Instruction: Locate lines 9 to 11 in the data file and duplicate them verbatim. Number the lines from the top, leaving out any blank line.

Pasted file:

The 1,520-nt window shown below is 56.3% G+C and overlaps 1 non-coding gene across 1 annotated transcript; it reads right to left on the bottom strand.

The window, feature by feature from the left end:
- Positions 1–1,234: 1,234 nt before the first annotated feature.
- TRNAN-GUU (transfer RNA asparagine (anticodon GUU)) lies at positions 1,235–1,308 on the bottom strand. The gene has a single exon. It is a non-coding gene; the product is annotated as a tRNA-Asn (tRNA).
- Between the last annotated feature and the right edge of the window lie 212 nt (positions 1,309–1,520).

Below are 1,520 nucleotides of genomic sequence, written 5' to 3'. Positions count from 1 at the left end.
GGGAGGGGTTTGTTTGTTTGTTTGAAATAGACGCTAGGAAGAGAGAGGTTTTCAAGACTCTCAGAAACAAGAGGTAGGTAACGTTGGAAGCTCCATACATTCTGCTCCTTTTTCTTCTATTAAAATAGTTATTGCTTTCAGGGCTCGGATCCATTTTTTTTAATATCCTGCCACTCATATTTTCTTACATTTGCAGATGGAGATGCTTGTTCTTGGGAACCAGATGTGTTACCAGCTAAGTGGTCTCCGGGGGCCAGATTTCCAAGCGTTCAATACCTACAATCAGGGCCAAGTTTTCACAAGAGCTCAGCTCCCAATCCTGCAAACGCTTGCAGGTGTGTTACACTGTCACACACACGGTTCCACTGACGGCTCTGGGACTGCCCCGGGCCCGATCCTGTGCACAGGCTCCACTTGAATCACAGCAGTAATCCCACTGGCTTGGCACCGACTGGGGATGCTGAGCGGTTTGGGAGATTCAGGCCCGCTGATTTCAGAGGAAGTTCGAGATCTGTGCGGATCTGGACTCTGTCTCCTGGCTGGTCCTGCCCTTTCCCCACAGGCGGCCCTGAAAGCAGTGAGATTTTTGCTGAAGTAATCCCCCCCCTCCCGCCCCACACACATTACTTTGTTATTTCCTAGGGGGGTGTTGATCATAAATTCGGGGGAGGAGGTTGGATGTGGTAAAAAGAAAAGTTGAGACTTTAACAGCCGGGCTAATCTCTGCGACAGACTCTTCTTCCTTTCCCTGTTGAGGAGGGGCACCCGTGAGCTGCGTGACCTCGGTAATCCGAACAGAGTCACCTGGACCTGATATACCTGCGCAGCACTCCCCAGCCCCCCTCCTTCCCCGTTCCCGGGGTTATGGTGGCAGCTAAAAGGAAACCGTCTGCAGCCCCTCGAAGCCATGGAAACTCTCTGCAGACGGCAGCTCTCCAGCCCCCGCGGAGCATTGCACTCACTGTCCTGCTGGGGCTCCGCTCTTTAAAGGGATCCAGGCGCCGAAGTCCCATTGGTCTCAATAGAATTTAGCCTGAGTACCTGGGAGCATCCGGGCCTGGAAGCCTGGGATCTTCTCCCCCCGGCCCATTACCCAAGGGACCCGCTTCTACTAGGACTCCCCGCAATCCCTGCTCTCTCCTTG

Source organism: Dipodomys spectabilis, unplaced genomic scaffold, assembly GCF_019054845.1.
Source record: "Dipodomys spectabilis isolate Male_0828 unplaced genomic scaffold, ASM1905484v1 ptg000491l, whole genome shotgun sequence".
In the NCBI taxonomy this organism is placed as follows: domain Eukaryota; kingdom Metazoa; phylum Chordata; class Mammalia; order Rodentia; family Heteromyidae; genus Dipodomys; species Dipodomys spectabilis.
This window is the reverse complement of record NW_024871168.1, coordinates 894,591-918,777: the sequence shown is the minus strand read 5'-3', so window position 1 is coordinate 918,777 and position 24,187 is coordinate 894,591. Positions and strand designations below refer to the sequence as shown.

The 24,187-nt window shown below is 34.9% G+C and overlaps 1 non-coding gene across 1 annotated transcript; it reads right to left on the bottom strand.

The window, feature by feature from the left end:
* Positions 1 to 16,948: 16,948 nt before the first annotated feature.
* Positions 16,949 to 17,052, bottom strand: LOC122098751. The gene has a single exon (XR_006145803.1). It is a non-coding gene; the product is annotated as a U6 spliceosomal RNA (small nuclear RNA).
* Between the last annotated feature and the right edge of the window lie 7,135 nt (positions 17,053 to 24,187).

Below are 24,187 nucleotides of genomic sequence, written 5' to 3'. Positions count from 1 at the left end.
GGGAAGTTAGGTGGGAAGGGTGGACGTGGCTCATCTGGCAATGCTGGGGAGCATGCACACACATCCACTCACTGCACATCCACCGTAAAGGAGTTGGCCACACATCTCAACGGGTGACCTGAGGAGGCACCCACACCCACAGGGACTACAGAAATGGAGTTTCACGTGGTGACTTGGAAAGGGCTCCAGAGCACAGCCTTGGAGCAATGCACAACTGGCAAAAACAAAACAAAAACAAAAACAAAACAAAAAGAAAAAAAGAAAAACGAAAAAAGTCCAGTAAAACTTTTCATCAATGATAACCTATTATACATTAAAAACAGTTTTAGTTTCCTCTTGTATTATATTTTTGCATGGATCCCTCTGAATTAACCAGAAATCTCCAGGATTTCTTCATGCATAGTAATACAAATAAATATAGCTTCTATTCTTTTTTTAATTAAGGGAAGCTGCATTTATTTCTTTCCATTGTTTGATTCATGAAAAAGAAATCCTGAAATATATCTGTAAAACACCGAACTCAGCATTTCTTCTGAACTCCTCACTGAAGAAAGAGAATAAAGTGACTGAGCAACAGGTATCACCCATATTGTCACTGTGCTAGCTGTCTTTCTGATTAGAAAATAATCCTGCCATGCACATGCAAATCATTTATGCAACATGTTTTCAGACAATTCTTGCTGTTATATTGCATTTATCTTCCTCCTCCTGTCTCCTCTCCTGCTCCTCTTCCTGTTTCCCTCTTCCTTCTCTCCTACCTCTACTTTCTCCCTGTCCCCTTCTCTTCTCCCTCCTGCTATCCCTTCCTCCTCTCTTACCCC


Source record: "Dipodomys spectabilis isolate Male_0828 unplaced genomic scaffold, ASM1905484v1 ptg000491l, whole genome shotgun sequence".
In the NCBI taxonomy this organism is placed as follows: domain Eukaryota; kingdom Metazoa; phylum Chordata; class Mammalia; order Rodentia; family Heteromyidae; genus Dipodomys; species Dipodomys spectabilis.
This window is the reverse complement of record NW_024871168.1, coordinates 894,591-918,777: the sequence shown is the minus strand read 5'-3', so window position 1 is coordinate 918,777 and position 24,187 is coordinate 894,591. Positions and strand designations below refer to the sequence as shown.